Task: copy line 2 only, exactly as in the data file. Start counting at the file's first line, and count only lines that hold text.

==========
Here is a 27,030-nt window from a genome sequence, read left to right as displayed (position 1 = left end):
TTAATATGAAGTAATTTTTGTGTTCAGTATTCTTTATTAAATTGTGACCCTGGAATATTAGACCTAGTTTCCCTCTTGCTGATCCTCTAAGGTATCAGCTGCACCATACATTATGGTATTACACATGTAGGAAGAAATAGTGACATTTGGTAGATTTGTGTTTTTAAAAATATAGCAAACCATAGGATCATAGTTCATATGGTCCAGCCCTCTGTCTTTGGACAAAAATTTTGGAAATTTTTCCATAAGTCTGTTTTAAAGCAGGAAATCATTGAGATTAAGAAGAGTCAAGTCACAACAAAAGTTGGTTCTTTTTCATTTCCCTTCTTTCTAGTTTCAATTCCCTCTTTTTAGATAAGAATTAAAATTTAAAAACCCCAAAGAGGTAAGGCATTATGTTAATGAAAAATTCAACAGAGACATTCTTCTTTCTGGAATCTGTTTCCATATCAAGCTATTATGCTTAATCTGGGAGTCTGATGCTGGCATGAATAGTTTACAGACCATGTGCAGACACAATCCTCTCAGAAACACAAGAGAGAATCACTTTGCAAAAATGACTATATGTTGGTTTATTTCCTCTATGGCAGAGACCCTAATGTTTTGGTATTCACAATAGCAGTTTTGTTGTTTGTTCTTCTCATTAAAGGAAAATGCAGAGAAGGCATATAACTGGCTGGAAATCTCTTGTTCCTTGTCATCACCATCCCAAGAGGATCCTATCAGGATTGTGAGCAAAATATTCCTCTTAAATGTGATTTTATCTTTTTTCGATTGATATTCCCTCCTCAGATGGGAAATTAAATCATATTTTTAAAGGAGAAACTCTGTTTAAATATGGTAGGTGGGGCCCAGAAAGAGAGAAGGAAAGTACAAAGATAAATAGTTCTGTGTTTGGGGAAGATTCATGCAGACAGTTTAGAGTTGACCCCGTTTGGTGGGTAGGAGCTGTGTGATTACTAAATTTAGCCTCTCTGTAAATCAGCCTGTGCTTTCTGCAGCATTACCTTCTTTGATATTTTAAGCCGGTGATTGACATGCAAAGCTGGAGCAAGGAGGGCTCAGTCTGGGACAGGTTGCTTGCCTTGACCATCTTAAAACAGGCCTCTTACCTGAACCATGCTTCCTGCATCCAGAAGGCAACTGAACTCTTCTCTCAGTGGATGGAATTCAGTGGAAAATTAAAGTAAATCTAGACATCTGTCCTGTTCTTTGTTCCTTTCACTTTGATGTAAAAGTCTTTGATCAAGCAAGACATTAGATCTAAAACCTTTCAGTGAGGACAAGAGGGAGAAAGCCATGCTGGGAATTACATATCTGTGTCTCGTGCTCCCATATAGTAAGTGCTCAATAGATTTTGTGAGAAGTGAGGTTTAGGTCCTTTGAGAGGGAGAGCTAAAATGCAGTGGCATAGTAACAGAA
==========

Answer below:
TTAATATGAAGTAATTTTTGTGTTCAGTATTCTTTATTAAATTGTGACCCTGGAATATTAGACCTAGTTTCCCTCTTGCTGATCCTCTAAGGTATCAGCTGCACCATACATTATGGTATTACACATGTAGGAAGAAATAGTGACATTTGGTAGATTTGTGTTTTTAAAAATATAGCAAACCATAGGATCATAGTTCATATGGTCCAGCCCTCTGTCTTTGGACAAAAATTTTGGAAATTTTTCCATAAGTCTGTTTTAAAGCAGGAAATCATTGAGATTAAGAAGAGTCAAGTCACAACAAAAGTTGGTTCTTTTTCATTTCCCTTCTTTCTAGTTTCAATTCCCTCTTTTTAGATAAGAATTAAAATTTAAAAACCCCAAAGAGGTAAGGCATTATGTTAATGAAAAATTCAACAGAGACATTCTTCTTTCTGGAATCTGTTTCCATATCAAGCTATTATGCTTAATCTGGGAGTCTGATGCTGGCATGAATAGTTTACAGACCATGTGCAGACACAATCCTCTCAGAAACACAAGAGAGAATCACTTTGCAAAAATGACTATATGTTGGTTTATTTCCTCTATGGCAGAGACCCTAATGTTTTGGTATTCACAATAGCAGTTTTGTTGTTTGTTCTTCTCATTAAAGGAAAATGCAGAGAAGGCATATAACTGGCTGGAAATCTCTTGTTCCTTGTCATCACCATCCCAAGAGGATCCTATCAGGATTGTGAGCAAAATATTCCTCTTAAATGTGATTTTATCTTTTTTCGATTGATATTCCCTCCTCAGATGGGAAATTAAATCATATTTTTAAAGGAGAAACTCTGTTTAAATATGGTAGGTGGGGCCCAGAAAGAGAGAAGGAAAGTACAAAGATAAATAGTTCTGTGTTTGGGGAAGATTCATGCAGACAGTTTAGAGTTGACCCCGTTTGGTGGGTAGGAGCTGTGTGATTACTAAATTTAGCCTCTCTGTAAATCAGCCTGTGCTTTCTGCAGCATTACCTTCTTTGATATTTTAAGCCGGTGATTGACATGCAAAGCTGGAGCAAGGAGGGCTCAGTCTGGGACAGGTTGCTTGCCTTGACCATCTTAAAACAGGCCTCTTACCTGAACCATGCTTCCTGCATCCAGAAGGCAACTGAACTCTTCTCTCAGTGGATGGAATTCAGTGGAAAATTAAAGTAAATCTAGACATCTGTCCTGTTCTTTGTTCCTTTCACTTTGATGTAAAAGTCTTTGATCAAGCAAGACATTAGATCTAAAACCTTTCAGTGAGGACAAGAGGGAGAAAGCCATGCTGGGAATTACATATCTGTGTCTCGTGCTCCCATATAGTAAGTGCTCAATAGATTTTGTGAGAAGTGAGGTTTAGGTCCTTTGAGAGGGAGAGCTAAAATGCAGTGGCATAGTAACAGAA